Generally, if for any taxable year 75% or more of our gross income is passive income, or at least 50% of the average quarterly value of our assets (which, assuming we were a non-publicly traded CFC for the year being tested, may be measured by the adjusted tax basis of our assets or, if we were a publicly traded CFC or not a CFC, the total value of our assets may be measured in part by the market value of our ordinary shares, which is subject to change) are held for the production of, or produce, passive income, we would be characterized as a passive foreign investment company, or PFIC, for U.S. federal income tax purposes. Our status as a passive foreign investment company may also depend on how quickly we utilize the cash proceeds from this offering in our business. Based on our belief that we were a CFC prior to this offering in the current taxable year and on certain estimates of our gross income and gross assets, our intended use of proceeds of this offering, and the nature of our business, we expect to be classified, and you should assume our company will be classified, as a PFIC for the taxable year ending December 31, 2014. Because the total value of our assets may be measured in part by the market value of our ordinary shares in 2015, we expect that we should not be classified as a PFIC for the taxable year ending December 31, 2015. However, because PFIC status is based on our income, assets and activities for the entire taxable year, it is not possible to determine whether we will be characterized as a PFIC for the 2014 or 2015 taxable year until after the close of the year. There can be no assurance that we will not be considered a PFIC for any taxable year. Our characterization as a PFIC could result in material adverse tax consequences for you if you are a U.S. investor, including having gains realized on the sale of our ordinary shares treated as ordinary income, rather than a capital gain, the loss of the preferential rate applicable to dividends received on our ordinary shares by individuals who are U.S. holders, and having interest charges apply to distributions by us and the proceeds of share sales. If we are characterized as a PFIC, certain elections may be available that would alleviate some of the adverse consequences of PFIC status and result in an alternative treatment of our ordinary shares. However, such elections could result in you recognizing taxable income in a taxable year with respect to our shares in excess of any distributions that we make to you in that year, thus giving rise to so-called “phantom income” and to a potential out-of-pocket tax liability. For each year in which we are a PFIC and our ordinary shares are “regularly traded” on a “qualified exchange,” a U.S. investor may be able to avoid certain adverse tax consequences by making an election to “mark-to-market” our ordinary shares each taxable year and recognize ordinary income pursuant to such election based upon increases in the value of the ordinary shares. However, a mark-to-market election with respect to us does not apply to any equity interests in our PFIC subsidiaries and a “U.S. Holder” (as defined in “U.S. and Israeli Tax Consequences for our Shareholders—Certain United States Federal Income Tax Consequences”) generally will continue to be subject to the PFIC rules with respect to its indirect interest in any investments held by us that are treated as equity interests in a PFIC for U.S. federal income tax purposes. We will use commercially reasonable efforts to make available to U.S. Holders the information necessary for U.S. holders to make qualified electing fund elections if we are classified as a PFIC. See “U.S. and Israeli Tax Consequences for our Shareholders—Certain United States Federal Income Tax Consequences—Passive Foreign Investment Company Considerations.”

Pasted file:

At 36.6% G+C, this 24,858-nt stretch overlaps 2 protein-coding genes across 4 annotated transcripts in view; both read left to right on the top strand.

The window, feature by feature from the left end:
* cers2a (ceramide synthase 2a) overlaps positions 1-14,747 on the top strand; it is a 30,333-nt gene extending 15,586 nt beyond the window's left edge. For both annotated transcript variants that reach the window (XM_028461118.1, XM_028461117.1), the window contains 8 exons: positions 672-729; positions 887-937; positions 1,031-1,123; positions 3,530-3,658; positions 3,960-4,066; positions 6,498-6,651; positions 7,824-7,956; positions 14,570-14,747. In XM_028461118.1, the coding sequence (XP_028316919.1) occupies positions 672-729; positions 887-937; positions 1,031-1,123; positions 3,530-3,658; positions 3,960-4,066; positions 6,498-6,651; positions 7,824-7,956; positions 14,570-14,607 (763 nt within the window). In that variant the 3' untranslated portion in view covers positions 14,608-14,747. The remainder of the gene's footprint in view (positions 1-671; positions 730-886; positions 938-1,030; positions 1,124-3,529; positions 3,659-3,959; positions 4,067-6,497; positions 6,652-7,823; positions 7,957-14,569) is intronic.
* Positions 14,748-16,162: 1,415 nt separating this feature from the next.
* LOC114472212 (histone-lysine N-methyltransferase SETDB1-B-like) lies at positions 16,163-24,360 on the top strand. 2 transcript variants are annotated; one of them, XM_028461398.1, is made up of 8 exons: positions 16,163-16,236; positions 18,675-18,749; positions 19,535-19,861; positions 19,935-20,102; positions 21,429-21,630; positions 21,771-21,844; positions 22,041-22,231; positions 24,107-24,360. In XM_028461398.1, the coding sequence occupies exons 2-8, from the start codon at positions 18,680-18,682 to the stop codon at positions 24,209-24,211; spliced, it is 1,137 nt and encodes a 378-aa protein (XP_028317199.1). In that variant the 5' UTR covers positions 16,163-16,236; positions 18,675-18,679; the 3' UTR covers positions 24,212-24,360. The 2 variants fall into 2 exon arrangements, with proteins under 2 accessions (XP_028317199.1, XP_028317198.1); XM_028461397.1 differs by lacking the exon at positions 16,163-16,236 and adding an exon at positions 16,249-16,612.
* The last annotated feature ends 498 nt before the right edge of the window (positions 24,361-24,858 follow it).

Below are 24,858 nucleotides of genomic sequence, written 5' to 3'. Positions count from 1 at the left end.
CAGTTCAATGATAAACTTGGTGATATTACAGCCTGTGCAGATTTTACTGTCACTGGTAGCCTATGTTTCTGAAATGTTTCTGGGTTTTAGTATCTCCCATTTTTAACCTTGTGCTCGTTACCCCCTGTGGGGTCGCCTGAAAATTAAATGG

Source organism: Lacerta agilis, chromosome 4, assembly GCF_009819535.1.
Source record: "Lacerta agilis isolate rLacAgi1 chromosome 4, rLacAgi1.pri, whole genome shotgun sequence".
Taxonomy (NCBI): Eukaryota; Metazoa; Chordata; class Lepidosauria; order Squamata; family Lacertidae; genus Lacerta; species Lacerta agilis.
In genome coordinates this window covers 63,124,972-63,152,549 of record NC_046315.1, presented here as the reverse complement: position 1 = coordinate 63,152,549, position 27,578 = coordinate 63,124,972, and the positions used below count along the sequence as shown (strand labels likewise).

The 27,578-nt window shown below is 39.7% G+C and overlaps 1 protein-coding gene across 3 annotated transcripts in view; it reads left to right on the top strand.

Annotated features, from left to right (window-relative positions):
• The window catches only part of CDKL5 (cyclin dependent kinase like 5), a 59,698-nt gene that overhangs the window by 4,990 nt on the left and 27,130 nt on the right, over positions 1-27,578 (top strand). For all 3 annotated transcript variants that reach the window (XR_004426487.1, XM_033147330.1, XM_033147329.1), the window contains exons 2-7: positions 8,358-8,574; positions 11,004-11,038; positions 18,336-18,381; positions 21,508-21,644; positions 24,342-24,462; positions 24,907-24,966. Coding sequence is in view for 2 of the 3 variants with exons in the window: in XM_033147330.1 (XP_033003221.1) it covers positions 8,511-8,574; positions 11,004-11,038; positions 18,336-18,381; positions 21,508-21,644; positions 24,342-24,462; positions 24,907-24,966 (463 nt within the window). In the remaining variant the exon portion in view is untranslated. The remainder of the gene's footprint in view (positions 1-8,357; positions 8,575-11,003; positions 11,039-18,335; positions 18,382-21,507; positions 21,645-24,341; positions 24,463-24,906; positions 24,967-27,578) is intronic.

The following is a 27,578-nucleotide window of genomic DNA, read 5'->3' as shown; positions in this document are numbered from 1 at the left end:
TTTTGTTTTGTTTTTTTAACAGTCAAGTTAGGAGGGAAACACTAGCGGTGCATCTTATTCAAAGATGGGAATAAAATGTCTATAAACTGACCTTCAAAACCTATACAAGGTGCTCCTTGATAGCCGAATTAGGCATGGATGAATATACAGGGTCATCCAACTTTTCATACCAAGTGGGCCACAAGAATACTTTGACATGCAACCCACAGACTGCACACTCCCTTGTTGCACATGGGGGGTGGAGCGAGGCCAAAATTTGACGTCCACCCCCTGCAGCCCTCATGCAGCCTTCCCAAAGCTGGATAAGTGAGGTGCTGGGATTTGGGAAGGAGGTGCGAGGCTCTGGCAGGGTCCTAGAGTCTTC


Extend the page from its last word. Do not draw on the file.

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Prospective U.S. investors should consult their own tax advisers regarding the potential application of the PFIC rules to them. Prospective U.S. investors should refer to “U.S. and Israeli Tax Consequences for our Shareholders — Certain United States Federal Income Tax Consequences” for discussion of additional U.S. income tax considerations applicable if we are treated as a PFIC.

You will experience immediate and substantial dilution in the net tangible book value of the ordinary shares you purchase in this offering.

The initial public offering price of our ordinary shares substantially exceeds the net tangible book value per share of our ordinary shares immediately after this offering. Therefore, if you purchase our ordinary shares in this offering, you will suffer, as of June 30, 2014, immediate dilution of $8.97 per ordinary share, or $8.75 per ordinary share if the underwriters exercise their option in full, in net tangible book value after giving effect to the sale of ordinary shares in this offering at an assumed public offering price of $14.00 per ordinary share, the midpoint of the estimated initial public offering price range set forth on the cover page of this prospectus, less underwriting discounts and commissions and the estimated offering expenses payable by us. If outstanding options to purchase our ordinary shares are exercised in the future, you will experience additional dilution. See “Dilution.”